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Author Topic:   Why are all Christians atheists?
bluescat48
Member (Idle past 2740 days)
Posts: 2347
From: United States
Joined: 10-06-2007


Message 151 of 161 (432990)
11-09-2007 1:26 PM
Reply to: Message 149 by Raphael
11-09-2007 12:28 PM


Christians are not atheists regarding Zeus, Thor, etc because they are not real Gods. They're just made up by the greeks or the norse nations or the romans etc. Whereas the Jewish God, the Christian god, is not made up. Peole had experiances with Him that cannot be looked over.

How do you know that Yahweh is not made up any more than Zeus or Amon or any other deity wasn't made up


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imageinvisible
Member (Idle past 4469 days)
Posts: 132
From: Arlington, Texas, US
Joined: 12-03-2007


Message 152 of 161 (448290)
01-12-2008 9:20 PM
Reply to: Message 1 by Nuggin
04-12-2007 5:29 PM


Nuggin writes:

And, just as likely, they looked down upon the previous Gods. "Oh, yeah, people used to worship Iknock, but that was before we realized that Zeus is the one true God."

The greek and Roman empires where anything but picky toward which god they worshiped, which is why there are so many in there belief system and civilisation. What spiritual evidence do you speak of? Do you whorship one of these many gods that you have see a figure carved from stone do miricles?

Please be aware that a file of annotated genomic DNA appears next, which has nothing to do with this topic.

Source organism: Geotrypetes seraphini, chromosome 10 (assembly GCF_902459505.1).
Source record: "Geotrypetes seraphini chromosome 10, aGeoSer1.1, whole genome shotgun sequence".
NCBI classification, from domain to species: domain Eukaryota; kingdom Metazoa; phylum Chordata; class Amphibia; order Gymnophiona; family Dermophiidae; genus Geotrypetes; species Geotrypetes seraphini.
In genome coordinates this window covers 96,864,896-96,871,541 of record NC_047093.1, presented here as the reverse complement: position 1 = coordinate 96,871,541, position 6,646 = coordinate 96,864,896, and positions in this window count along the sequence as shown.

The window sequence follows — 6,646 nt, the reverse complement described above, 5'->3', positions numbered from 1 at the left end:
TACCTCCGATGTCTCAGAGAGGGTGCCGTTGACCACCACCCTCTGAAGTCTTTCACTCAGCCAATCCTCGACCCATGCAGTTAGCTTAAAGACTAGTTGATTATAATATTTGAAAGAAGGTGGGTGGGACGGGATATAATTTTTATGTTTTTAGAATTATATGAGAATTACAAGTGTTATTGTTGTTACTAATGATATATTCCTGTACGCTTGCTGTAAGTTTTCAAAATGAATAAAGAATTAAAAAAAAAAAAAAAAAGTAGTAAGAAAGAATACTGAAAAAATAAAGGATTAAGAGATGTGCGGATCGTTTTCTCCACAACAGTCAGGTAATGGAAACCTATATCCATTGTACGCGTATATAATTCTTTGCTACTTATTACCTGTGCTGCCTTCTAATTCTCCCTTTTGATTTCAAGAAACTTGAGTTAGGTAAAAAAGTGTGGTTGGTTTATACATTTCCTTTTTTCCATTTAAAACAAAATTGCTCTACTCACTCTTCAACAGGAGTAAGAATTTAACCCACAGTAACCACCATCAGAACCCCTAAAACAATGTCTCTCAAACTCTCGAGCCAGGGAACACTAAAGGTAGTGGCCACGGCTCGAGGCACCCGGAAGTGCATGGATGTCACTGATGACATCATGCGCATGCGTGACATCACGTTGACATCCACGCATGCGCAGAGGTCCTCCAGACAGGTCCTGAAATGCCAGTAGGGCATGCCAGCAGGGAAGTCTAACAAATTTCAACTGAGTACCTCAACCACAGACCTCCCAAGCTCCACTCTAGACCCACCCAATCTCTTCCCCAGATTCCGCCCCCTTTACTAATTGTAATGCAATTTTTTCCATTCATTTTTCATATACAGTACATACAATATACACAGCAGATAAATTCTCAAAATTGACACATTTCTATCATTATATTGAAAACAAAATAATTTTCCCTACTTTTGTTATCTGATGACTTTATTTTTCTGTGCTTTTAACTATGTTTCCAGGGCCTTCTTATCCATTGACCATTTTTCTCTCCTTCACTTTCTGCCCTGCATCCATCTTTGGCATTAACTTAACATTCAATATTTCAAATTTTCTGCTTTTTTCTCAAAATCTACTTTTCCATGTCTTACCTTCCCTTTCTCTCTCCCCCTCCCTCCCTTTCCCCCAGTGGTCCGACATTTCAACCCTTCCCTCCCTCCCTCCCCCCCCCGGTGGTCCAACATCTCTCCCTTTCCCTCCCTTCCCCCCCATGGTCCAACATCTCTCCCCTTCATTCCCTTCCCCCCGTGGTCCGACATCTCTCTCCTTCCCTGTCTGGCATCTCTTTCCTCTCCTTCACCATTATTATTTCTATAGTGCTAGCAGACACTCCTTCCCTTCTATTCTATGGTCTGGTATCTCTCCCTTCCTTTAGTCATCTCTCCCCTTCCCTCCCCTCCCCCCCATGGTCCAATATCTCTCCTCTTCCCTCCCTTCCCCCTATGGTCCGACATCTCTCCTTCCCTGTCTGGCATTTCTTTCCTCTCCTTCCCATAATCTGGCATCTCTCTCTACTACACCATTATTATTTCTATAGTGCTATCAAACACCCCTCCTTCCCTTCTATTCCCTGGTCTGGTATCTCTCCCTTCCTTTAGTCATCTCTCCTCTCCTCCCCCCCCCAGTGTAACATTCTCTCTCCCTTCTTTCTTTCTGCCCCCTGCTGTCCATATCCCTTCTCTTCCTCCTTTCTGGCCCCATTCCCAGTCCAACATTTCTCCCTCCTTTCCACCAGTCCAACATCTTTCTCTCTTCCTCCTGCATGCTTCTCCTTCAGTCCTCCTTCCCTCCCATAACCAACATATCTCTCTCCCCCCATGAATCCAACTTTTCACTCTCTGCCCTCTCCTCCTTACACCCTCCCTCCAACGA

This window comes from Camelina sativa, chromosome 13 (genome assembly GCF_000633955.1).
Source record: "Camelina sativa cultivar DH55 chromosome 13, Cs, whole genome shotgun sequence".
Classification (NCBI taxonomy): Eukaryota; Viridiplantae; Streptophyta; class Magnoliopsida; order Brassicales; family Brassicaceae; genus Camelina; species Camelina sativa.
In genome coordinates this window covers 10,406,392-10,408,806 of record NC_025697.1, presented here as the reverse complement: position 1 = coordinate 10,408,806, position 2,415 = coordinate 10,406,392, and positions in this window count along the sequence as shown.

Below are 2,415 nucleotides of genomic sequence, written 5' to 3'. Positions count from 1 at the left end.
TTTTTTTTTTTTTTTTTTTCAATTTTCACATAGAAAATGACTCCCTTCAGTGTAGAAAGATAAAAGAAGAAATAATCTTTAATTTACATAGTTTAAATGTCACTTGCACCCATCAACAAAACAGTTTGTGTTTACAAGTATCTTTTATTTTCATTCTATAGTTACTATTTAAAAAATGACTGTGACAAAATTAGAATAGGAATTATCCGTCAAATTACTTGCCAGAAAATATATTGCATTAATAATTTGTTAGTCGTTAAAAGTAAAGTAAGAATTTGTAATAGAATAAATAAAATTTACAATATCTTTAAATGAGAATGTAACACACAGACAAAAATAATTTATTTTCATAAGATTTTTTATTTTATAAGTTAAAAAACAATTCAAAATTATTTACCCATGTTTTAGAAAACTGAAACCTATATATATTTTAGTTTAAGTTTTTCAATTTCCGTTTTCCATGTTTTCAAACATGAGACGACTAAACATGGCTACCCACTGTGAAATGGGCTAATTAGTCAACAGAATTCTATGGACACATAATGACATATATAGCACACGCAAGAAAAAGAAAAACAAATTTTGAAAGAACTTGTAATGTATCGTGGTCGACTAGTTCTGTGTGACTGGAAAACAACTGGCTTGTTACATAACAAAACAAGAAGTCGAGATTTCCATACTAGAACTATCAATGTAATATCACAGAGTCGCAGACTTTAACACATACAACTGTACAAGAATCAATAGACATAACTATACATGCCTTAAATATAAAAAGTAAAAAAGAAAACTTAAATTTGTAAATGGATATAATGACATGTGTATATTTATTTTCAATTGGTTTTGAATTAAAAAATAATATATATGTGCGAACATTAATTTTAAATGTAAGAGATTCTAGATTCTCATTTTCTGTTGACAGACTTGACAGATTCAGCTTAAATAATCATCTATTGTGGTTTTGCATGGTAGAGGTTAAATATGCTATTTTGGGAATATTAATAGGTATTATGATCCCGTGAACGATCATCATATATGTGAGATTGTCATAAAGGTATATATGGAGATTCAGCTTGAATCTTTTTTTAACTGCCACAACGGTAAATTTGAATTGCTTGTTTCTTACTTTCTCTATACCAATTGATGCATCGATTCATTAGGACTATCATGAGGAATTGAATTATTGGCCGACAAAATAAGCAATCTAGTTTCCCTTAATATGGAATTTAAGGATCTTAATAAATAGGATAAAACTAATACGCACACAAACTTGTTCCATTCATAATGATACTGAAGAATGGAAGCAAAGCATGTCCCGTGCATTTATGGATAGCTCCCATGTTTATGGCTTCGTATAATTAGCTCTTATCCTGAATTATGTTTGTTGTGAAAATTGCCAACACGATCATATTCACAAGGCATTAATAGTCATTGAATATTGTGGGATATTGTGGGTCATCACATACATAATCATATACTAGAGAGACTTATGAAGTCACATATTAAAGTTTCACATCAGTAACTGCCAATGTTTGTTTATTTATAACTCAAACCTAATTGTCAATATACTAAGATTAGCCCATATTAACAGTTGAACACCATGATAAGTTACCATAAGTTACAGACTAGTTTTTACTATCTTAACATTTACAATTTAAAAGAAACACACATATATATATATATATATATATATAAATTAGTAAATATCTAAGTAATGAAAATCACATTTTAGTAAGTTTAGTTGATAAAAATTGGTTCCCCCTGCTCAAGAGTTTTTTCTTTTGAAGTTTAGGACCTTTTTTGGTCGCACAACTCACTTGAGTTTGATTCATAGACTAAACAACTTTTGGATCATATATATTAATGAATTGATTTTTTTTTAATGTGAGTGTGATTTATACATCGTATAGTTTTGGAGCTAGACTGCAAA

To clear up a point, fundimental Christians do not think or believe that these other gods that you speak of do not exist, quite frankly they do, but they are not the One True God who has power over all of them that they should tremble at His name. This is the first reason I chose my God over all the others, that He is far more real and powerful than any of them. and the second is illustrated in this short video: http://www.godtube.com/view_video.php?viewkey=9dc6f227f9133ba2dfd3 He is the only one that was willing to meet me where I was and give me a hand out.


Disclaimer: Topical discretion is advised.
This post may contain information, logic/reason exercises, and/or questions used to illustate what I base my logical conclusions on and to expond upon a particular idea. That information/etc. should not be debated in this thread, and any questions that do not fit the topic should not be answered in this thread. Many of these questions/etc. are retorical and/or are included to elicit a mental response not necessaraly a verbal (or in this case a literary) one.

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IamJoseph
Member (Idle past 2219 days)
Posts: 2822
Joined: 06-30-2007


Message 153 of 161 (466774)
05-17-2008 12:53 AM
Reply to: Message 151 by bluescat48
11-09-2007 1:26 PM


Atheism, IMHO, is when the messenger transcends the message. If, for example, one is praying or thinking creator, and one sees an image in their minds - it is a form of paganism; but not necessarilly an evil, just a longer path.